The naming of Kenyans suspected to bear the greatest responsibility for post-election violence in 2008 could trigger violent reactions in some communities, with humanitarian implications, aid workers warn.
The International Criminal Court (ICC) Chief Prosecutor Luis Moreno-Ocampo on 15 December named six prominent Kenyans, including Deputy Prime Minister Uhuru Kenyatta, Industrialization Minister Henry Kosgey, Secretary to the Cabinet Francis Muthaura and former education minister William Ruto.
"The humanitarian community has contingency planning in place that ensures we are able to reach the most vulnerable and affected groups should there be any violent reaction with some humanitarian implications," Choice Okoro, the acting officer-in-charge for the UN Office for the Coordination of Humanitarian Affairs (OCHA Kenya), told IRIN on 14 December.
Three years after the violence, hundreds of the thousands displaced in early 2008 have yet to be fully resettled and remain in transit sites in parts of Central and Rift Valley provinces. Many of them have in the past expressed fear that tension over land and ethnicity may persist in these areas.
Okoro said OCHA Kenya had met key partners in government and the National Cohesion and Integration Commission (NCIC) "and we are hopeful that the announcement of the ICC indictees will not generate violence with humanitarian implications".
Titus Mung’ou, spokesman for the Kenya Red Cross Society, told IRIN it would not be "caught off-guard" in case of any eventuality. "We are always there to respond to natural and man-made disasters; this year alone we have done three or four disaster response trainings for our staff and volunteers," he said. "We have worked with partners and other humanitarian organizations to strengthen disaster response capacity across the country."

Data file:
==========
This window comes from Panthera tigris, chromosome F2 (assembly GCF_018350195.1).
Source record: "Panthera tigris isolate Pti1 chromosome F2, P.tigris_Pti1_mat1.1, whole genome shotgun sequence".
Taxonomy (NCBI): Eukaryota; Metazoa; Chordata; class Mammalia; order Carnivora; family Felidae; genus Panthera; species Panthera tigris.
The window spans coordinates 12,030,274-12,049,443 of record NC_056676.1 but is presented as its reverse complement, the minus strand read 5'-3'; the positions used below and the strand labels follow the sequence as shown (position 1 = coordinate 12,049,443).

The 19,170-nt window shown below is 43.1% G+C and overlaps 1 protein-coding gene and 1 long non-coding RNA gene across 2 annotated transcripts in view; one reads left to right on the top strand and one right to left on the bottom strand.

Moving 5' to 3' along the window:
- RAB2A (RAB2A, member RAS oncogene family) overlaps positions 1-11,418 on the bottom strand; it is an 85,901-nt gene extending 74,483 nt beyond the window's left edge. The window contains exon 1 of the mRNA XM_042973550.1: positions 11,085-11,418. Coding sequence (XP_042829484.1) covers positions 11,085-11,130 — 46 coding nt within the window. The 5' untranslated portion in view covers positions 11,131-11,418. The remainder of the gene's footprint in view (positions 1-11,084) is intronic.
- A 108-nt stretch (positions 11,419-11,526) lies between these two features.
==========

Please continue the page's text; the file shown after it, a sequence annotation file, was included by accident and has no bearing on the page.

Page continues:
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The Red Cross has prepared food stockpiles in every region of the country, "enough to cater for 150,000 families before we can ask for humanitarian aid", and thousands of volunteers, equipment such as vehicles, and logistic arrangements, are in place across the country in readiness for disaster response.
According to a report by a commission of inquiry into the post-election violence - formed in June 2008 - some 1,133 people died and more than 350,000 were displaced. The commission was one of the products of mediation efforts led by former UN Secretary-General Kofi Annan. A power-sharing agreement in late February 2008 stabilized the country.
Established by the Rome Statute on 1 July 2002, the ICC has been conducting investigations in the Democratic Republic of Congo, Uganda, Central African Republic, Kenya and Sudan, and has issued 13 arrest warrants for eight cases.